March 9, 2009

Teen Tech Month: Mixed Emoticons

Main Entry: emo·ti·con
Pronunciation: \i-ˈmō-ti-ˌkän\
Function: noun
Etymology: emotion + icon
Date: 1987
Definition: a group of keyboard characters (as :-)) that typically represents a facial expression or suggests an attitude or emotion and that is used especially in computerized communications (as e-mail)

From: Merriam Webster Online

How expressive are emoticons? I think most of us occasionally sprinkle them in emails and IMs. I find them quite handy when I need to clarify the meaning behind my words. ;)

Could you write a poem or tell an entire story with emoticons? Rives, a comedian, storyteller and slam poet, does just that. Watch.



Feeling inspired? Try writing your own emoticon poem in the comments section, below.

March 2, 2009

If You'd Never Been Born, Well What Would You Be?



You might be a fish! Or a toad in a tree!

Celebrate the birthday of Dr. Seuss today. Head on over to Seussville and play in the playground or create your own seuss-story.

Post a comment: What is your favorite Dr. Seuss book?

March 1, 2009

March is Teen Tech Month

The Young Adult Library Association's 3rd Annual Teen Tech Week is March 8-14 this year. Fauquier Libraries will celebrate throughout the month of March with gaming events, a text-messaging contest, polls, and more. Watch this space for updates each week.

So, Why is there a Teen Tech Month, Anyway?

Teen Tech Month is all about connecting teens with different technologies, especially those available through the library. This year, librarians across the country are encouraging teens to "press play" on mp3 players, DVD players, game controllers and more. Teens use these digital devices to explore and learn about their world - and libraries are here to help. Download an eAudiobook to your computer or mp3 player and get lost in a fantasy world. Check out a DVD and learn how to Pop, Lock, and Break, or start speaking Chinese with a book on CD.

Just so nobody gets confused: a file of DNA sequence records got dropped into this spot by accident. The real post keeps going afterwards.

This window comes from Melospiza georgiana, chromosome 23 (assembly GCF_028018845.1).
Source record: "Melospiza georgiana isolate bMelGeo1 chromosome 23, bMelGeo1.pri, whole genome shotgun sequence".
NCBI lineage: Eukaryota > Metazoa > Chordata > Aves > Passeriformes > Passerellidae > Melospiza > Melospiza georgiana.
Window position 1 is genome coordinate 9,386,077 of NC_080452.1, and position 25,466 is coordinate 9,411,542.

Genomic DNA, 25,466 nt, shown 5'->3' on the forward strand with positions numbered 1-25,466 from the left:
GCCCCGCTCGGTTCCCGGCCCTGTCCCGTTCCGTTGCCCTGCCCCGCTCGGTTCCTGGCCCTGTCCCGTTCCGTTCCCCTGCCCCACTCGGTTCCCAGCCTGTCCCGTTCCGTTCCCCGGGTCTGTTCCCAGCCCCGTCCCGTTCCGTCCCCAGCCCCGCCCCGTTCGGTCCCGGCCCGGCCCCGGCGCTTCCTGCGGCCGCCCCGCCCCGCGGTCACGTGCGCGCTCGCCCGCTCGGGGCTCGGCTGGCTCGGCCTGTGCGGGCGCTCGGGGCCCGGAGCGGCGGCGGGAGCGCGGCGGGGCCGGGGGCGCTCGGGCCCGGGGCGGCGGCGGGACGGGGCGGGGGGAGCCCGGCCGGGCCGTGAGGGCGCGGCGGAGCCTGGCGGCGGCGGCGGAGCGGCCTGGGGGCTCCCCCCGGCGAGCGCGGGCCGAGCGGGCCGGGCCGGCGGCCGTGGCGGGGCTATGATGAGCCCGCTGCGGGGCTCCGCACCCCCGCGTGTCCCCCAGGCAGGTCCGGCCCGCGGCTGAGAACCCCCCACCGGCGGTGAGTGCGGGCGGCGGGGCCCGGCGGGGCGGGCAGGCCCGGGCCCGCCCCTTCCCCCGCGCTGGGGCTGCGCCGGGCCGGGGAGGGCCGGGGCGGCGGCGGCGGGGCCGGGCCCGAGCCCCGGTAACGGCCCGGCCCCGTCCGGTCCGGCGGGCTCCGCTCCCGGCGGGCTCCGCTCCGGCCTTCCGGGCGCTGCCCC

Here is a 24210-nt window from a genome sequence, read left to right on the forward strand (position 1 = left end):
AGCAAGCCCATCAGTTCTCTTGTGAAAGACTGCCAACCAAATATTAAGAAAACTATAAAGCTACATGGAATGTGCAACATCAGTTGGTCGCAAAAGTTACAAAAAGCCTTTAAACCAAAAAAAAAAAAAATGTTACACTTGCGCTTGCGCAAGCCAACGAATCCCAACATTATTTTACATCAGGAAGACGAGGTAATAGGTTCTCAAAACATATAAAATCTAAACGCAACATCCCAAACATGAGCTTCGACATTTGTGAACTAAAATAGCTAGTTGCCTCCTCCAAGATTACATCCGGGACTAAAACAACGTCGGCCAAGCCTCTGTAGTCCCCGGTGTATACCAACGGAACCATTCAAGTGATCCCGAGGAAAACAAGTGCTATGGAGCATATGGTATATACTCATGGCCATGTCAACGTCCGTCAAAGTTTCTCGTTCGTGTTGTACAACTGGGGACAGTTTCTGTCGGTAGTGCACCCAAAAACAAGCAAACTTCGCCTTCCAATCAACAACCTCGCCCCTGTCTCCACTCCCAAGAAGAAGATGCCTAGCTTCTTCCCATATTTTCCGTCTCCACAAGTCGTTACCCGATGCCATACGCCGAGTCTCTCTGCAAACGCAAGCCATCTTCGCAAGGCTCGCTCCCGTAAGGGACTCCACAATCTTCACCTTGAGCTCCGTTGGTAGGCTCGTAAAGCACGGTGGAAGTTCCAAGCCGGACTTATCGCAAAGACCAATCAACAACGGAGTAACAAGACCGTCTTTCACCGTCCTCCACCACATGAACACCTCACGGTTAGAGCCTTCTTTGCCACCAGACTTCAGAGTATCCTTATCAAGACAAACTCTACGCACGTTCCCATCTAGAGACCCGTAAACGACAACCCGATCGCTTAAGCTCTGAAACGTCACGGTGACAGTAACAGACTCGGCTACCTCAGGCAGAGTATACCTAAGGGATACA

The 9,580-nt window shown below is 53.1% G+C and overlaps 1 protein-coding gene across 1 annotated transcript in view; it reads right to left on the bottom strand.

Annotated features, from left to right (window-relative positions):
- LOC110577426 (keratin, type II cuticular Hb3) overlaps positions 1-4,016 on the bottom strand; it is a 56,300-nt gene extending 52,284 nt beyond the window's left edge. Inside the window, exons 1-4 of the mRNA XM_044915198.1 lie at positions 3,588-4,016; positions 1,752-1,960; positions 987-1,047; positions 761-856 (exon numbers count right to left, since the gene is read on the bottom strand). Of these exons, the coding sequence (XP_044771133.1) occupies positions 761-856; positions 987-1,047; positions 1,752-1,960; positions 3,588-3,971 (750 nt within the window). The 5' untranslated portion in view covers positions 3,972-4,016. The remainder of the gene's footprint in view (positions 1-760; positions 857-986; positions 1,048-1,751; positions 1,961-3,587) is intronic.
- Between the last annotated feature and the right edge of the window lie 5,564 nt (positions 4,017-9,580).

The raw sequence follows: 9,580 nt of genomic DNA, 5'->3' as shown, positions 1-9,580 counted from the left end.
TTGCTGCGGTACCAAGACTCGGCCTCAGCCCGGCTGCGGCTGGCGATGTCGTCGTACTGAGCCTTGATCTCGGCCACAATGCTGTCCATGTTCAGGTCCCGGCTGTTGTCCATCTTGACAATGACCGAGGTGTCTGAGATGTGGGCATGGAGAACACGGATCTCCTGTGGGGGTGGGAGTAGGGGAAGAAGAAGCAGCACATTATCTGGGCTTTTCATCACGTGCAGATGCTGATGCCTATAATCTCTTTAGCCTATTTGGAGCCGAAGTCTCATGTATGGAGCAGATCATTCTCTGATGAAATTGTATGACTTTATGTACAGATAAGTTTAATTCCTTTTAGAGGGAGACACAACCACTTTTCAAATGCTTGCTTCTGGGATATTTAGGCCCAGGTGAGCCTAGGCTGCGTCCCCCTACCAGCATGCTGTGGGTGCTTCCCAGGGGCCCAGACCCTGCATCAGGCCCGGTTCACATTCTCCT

Press Play

One of the best ways to learn a new technology is by "playing" with it. Some teens at the Cedar Lee Library Lounge have been learning HTML after school with the HTML Playground over at www.smartgirl.org (boys are welcome to play, too). The tutorial gives you some tips on building your first web page and lets you try out some commonly used tags with instant results.

For kids who are interested in building their first web site, check out A Kid's Guide to Creating Web Pages For Home and School by Benjamin and Peter Selfridge. It's a great beginner's guide for parents, too!